Wednesday, December 27, 2006

happy holidays...

My friend Kirstin always finds the most hip Christmas cards. This one is from last year:

The theme of this card is somewhat appropriate for my holiday. I've been in Montana since last week and have enjoyed as much vino and Baily's as I've had in the previous 11 months.

I hope everyone has enjoyed their holidays so far and that you get to make the most of the remaining holidays!

Saturday, December 16, 2006


Today we took our first day off since arriving in Middleofnowhere. We went to Cleveland and it was a blast. We visited Sue at the Cleveland Museum of Natural History. Afterward, we got to have lunch at a middle eastern restaurant a few blocks away in downtown Cleveland and it was marvelous - hummus, falafels, gyros. Yum. (Most of Middleofnowhere is pretty much "white bread" - in every sense of the phrase.) Outside the eatery, S and I saw a city bus. I miss city buses and so does S. This nostalgia made me realize just how much I miss cities. I grew up in a "small town" (60,000) but I love big cities. I hope the fates smile fondly on my preference.

Then, we got to drive 10 miles across town to go to the Trader Joe's! (Yeah! Our cupboard is happy now too.) It took forever because Cleveland has traffic. Ok, I admit that I haven't missed the traffic but I loved the drive across town - all the discrete neighborhoods (I love to explore these places), and the specialty shops (ok, restaurants), the old buildings/houses and factories (this was textbook material - I wish I had my camera out), and all the people (I could live in Cleveland; diversity is comforting).

Now that we're back I can't decide if the great memory of our outing is due to the fact that we finally took some time completely away from work (at least I did), or the fact that I got to see R for more than two consecutive hours, or because I was in urban nirvana. Oh, well. I don't care. I'm happy with one or all.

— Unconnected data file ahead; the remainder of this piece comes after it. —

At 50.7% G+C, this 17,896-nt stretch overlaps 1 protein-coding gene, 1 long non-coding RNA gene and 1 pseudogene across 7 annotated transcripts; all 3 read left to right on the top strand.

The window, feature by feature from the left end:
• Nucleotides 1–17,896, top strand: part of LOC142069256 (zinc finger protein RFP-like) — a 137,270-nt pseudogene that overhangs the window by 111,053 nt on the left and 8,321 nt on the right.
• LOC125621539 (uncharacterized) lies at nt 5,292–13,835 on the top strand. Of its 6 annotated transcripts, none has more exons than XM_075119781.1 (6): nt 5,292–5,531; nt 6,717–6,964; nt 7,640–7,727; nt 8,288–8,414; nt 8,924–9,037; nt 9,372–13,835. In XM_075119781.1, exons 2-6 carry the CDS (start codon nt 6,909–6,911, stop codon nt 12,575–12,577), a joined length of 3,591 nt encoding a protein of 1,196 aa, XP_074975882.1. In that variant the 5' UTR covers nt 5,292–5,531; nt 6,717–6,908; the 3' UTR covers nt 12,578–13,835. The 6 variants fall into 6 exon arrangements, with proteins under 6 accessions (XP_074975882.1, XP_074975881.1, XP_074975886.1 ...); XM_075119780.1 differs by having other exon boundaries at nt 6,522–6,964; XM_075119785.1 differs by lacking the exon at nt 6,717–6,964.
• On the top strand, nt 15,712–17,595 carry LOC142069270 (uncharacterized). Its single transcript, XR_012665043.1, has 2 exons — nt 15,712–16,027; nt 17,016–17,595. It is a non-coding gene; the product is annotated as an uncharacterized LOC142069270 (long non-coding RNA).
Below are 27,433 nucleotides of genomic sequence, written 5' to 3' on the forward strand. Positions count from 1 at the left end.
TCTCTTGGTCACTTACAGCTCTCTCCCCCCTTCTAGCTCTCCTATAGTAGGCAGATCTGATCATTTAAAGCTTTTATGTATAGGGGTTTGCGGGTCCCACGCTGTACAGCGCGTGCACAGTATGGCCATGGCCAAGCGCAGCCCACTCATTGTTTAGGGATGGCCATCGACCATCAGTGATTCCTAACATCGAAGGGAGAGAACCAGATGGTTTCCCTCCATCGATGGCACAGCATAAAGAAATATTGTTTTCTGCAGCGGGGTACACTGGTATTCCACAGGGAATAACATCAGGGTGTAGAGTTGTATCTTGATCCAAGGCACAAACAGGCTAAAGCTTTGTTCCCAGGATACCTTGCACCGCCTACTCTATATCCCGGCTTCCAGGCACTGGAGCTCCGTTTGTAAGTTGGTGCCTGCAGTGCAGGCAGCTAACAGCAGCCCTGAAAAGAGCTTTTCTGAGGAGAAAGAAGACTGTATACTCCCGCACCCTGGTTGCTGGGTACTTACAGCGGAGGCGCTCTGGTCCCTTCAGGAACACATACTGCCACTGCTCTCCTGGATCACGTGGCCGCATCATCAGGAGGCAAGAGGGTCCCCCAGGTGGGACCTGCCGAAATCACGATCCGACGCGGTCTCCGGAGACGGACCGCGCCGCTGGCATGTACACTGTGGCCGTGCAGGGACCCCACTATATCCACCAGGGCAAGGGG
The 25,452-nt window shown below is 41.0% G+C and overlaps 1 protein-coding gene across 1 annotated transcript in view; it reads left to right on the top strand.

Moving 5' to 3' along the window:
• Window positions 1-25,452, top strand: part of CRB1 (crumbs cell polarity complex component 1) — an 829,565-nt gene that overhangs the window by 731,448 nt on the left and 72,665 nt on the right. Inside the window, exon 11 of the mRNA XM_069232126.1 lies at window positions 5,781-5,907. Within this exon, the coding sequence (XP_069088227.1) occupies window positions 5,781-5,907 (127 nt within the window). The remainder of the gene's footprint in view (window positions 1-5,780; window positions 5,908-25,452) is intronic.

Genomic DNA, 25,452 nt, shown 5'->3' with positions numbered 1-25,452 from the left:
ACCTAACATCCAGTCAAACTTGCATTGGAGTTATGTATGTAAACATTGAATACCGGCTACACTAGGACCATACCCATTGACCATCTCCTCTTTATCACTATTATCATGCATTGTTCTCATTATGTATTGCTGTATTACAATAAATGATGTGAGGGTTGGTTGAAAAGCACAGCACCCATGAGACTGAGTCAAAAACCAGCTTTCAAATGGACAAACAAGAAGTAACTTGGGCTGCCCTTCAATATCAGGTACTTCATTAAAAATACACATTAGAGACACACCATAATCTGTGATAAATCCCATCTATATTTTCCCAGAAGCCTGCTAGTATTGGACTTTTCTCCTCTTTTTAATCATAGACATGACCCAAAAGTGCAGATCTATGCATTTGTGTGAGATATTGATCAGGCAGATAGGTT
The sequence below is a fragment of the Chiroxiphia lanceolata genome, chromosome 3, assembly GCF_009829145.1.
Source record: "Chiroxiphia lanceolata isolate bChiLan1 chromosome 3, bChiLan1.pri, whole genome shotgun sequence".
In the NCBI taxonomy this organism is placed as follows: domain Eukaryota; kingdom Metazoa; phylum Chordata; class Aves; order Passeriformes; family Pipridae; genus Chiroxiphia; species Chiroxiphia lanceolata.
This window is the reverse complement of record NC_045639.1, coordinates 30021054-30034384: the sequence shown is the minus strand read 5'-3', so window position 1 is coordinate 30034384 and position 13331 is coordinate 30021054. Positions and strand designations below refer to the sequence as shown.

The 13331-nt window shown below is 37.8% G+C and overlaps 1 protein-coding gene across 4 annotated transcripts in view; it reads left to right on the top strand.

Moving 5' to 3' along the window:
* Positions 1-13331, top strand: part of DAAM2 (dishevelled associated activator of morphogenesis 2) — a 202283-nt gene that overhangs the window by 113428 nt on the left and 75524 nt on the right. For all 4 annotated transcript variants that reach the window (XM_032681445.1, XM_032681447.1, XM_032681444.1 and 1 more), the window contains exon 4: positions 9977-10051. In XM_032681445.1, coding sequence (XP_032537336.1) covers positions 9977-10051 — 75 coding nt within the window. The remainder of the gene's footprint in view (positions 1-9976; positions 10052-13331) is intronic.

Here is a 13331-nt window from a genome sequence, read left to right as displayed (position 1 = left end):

Wednesday, December 13, 2006

the verdict's in.

I had my first, first-hand experience with the US judicial system two days ago and I am still reeling from the experience.

I ended up there because I was contesting a ticket and it was everything you might imagine - prosecution, defense (me), judge, witness stand, procedure, procedure, and procedure. Given my lack of experience, I brought some unintentional comic relief to the court. I kept interrupting with my questions ("Will I get to testify?") and running roughshod over procedure (me:"Can I show [the witness] my picture?" Judge: "Only if it is entered into evidence first."). Everyone but the prosecutor was smirking. It was no fun; I didn't take it too seriously; I survived. And this is what I learned:
-the judge sees nothing before the trial (not even the traffic report - this can be good or bad)
-most of the people who appear in traffic court are unemployed, underemployed, and this is related to their frequent appearance in court
-the clerk of court despises you (unless you're found innocent)
-the court fees are punitive (again, unless you're found innocent)
-I'm innocent!

Frankly, I wasn't hopeful going into it (I relied only on circumstantial evidence and the only other witness was hostile - so I didn't call her to testify). I am still a little incredulous but there it is in black and white. (It is very fuzzy but I read that as a 'not guilty.')

Tuesday, December 12, 2006

future leaders

I, sadly, don't have the joy of grading papers and exams this term. I've been reading the Congressional Record and, I have to say there are some alarming similarities. Setting aside the poor grammar for a moment, there is a curious parallel between undergraduates and Congressmen in terms of warped thinking - as when they defend slavery as a benefit to capitalism or when they defend colonialism because it promoted American democracy. Take the following example:

Today I read the long, droning speech of Senator Samuel Shortridge (from Menlo Park, California) who, in 1930, lauded the US victory after the Spanish-American War. This was a great thing, he explained, because the US finally liberated Filipinos from Spain - after struggling and failing to liberate themselves for 300 years. He compared this "liberation" and "independence" in 1898 to the "great" American revolution of 1776. He celebrated Filipino revolutionaries and their supposed "independence" in the context of calling for the exclusion of Filipinos from immigration to the US. Of course, he glossed over the fact that the US still held the Philippines as a colony in 1930. This, after having suppressed the Filipino independence movement in 1898 and fought a war with them over the subsequent decade (killing millions of revolutionaries), enacting laws that favored American capital and global commerce which made thousands unemployed and prompting them to migrate to the US (where they found low-wage, exploitative work and encountered angry and violent white mobs). All of this was boiled down in his mind to: Filipinos = American revolutionaries = better off in Philippines (so, ship them back already). Truly, this boggles the mind.